- Big data apps.
- Apps with high-transaction workloads and low-latency tolerance (e.g., a fintech app with real-time market info).
- Competitive gaming servers.
- AI and machine learning systems with complex algorithmic operations and natural language processing (NLP).
- Websites for live coverage of events and conventions.
- High-performance computing (HPC).
- Real-time analytics.
Is BMC looking like a good fit for your use case? Deploy one of our Bare Metal Cloud servers for as low as $0.08 per hour and "test the waters" before going all-in on this hosting solution.
5. On-Prem Hosting
The most obvious of all alternatives to cloud computing is to opt for on-prem hosting. You set up an on-site server room and equip it with all the hardware you need to run apps and workloads in-house.
An on-prem infrastructure has several key advantages over cloud computing:
- The company owns all hardware, so there's complete control over how systems run and who has access to them.
- On-prem systems often perform better than cloud-based hosting (especially if you have predictable usage patterns). Low latency, no external dependencies, and direct control over availability all boost performance.
- Long-term costs of on-prem hosting are lower than using the cloud. Once you purchase all equipment, the only ongoing expenses are power and maintenance.
- The in-house team has complete control over security. The staff sets up any access and security controls you need, and there's no third party to cause additional risk.
- Meeting compliance requirements is easier on-prem than in the cloud (especially if you must adhere to stricter regulations like HIPAA or PCI).
Despite these advantages, there are also a few noteworthy drawbacks of running workloads and services on-prem:
- Setting up an in-house IT system requires an expensive upfront investment. You must pay for hardware, software licenses, appropriate office space, networking, and a team of capable sysadmins.
- The infrastructure is only as reliable as your team's server management skills.
- The company is solely responsible for setting up redundancy, disaster recovery, and data backups.
- There's no good option for scalability (scaling up requires new hardware investments; scaling down requires setting aside equipment you already paid for).
- The company has complete control over the physical and network security, but there's no outside help to share the burden.
6. Colocation Hosting
Colocation (or colo) is a data center service in which a third-party facility provides space for privately-owned servers and other computing hardware. Customers rent space by the rack, cabinet, cage, or room, depending on the amount of equipment that needs housing.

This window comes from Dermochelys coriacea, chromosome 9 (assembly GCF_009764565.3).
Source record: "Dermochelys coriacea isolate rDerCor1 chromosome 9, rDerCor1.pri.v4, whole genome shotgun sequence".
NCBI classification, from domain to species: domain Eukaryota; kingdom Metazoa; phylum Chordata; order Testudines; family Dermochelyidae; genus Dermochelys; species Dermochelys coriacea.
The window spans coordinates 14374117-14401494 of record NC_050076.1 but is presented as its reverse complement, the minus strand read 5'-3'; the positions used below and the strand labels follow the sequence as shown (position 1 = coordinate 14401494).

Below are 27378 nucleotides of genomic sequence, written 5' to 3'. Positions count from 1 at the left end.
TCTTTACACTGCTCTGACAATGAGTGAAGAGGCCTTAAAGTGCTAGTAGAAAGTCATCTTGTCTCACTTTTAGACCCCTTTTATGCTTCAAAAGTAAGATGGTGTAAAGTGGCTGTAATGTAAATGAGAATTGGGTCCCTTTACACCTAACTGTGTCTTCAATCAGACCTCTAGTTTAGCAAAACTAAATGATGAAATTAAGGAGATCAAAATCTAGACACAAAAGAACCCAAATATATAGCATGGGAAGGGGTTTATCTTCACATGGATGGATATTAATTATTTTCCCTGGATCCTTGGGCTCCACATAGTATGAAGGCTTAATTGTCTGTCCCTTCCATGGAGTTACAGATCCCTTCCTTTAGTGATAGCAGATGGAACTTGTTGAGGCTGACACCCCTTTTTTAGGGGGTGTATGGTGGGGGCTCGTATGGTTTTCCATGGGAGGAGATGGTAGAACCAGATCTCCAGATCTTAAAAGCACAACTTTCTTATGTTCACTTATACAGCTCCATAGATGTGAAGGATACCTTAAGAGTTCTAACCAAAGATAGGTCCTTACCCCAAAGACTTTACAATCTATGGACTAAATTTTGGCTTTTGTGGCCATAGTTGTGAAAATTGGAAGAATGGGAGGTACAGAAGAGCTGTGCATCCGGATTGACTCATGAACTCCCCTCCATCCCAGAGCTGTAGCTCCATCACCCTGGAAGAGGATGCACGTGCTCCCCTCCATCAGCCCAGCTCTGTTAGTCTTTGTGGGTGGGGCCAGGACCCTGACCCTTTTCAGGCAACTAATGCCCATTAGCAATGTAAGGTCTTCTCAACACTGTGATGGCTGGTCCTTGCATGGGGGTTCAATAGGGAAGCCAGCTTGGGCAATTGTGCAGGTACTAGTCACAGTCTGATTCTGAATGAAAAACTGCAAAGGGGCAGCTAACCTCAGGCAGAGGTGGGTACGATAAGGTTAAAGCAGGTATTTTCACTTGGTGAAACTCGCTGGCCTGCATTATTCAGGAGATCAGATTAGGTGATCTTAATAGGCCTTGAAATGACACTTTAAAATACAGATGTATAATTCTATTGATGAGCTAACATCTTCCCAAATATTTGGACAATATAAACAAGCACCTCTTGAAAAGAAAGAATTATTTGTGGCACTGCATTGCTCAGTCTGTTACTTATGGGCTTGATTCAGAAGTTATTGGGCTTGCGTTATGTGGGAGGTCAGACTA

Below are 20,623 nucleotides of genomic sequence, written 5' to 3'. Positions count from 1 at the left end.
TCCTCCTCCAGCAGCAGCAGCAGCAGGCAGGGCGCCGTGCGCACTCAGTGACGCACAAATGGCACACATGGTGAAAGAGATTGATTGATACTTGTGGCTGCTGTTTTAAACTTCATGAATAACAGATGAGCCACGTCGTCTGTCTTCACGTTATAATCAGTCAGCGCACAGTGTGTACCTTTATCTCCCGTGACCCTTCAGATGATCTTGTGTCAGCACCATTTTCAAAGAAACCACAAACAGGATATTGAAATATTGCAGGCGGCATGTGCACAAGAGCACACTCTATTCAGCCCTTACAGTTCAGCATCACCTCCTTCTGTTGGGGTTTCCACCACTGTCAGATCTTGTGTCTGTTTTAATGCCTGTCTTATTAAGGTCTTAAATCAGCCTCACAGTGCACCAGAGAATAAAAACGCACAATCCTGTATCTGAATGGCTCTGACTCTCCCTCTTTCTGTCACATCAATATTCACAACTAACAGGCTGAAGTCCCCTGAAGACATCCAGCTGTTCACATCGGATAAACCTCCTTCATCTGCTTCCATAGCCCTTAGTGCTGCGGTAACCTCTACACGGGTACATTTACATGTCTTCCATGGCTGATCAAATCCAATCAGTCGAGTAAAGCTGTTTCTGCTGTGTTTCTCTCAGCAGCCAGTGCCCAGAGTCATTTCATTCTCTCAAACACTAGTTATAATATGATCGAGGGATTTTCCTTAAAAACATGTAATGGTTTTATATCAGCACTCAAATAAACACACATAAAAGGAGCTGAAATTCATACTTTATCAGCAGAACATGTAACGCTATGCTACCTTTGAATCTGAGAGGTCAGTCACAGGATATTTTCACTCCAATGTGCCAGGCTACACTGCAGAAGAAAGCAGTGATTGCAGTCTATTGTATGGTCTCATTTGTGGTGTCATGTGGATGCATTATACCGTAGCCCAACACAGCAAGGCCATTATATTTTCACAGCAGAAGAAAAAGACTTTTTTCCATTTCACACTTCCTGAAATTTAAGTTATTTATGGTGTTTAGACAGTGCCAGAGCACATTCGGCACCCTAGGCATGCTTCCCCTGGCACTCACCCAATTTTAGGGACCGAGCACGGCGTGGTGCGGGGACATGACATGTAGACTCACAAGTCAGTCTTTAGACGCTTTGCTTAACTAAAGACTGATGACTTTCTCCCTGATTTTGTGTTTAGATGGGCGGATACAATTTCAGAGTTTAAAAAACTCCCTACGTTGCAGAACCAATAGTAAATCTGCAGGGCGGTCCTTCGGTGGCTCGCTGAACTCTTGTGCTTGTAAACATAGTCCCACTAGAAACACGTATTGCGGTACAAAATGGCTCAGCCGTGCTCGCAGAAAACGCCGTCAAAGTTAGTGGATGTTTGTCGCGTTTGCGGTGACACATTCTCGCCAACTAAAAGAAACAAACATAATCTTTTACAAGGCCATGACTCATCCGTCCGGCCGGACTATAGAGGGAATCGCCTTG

Every provider offers unique services, but most top-tier facilities provide the following as part of their colo package:
- Physical security of hardware.
- All the networking, bandwidth, power, and cooling required to run the equipment.
- Server monitoring.
- Redundant internet connectivity and power (typically ensured through an uninterruptible power supply (UPS)).
- On-site technical support (this feature increases the price of colo services)
- Access to a meet-me room.
Colocation services are ideal for any company that already owns hosting equipment but does not want to invest in an on-site server room. Colo services offer the following advantages when compared to the cloud:
- Leasing space in a colo facility is less expensive than paying for cloud-based resources (especially for more resource-intensive IT operations).
- Companies get to use servers and storage hardware of their own choosing.
- Customers control their IT equipment despite hosting it at a third-party facility.
- Meeting data compliance requirements is significantly easier with a colo service than with public cloud storage.
Despite the positives, there are a few disadvantages of relying on colocation. Scaling up requires new upfront purchases, and prolonged reliance on one provider may lead to vendor lock-in. Also, the distance between your office and the colo center can prolong the effects of failures and errors as your in-house team must travel to the facility to handle the issue (unless you opt for managed services).
Always Consider Alternatives to Cloud Computing Before Committing to the Cloud
While the cloud is powerful, pursuing cloud migration should not be a rushed matter. Organizations must carefully consider alternatives to cloud computing before committing to any hosting solution. Remember that's it far more costly to switch infrastructures on an already-running system, so know your options from the start and make good choices to avoid future headaches.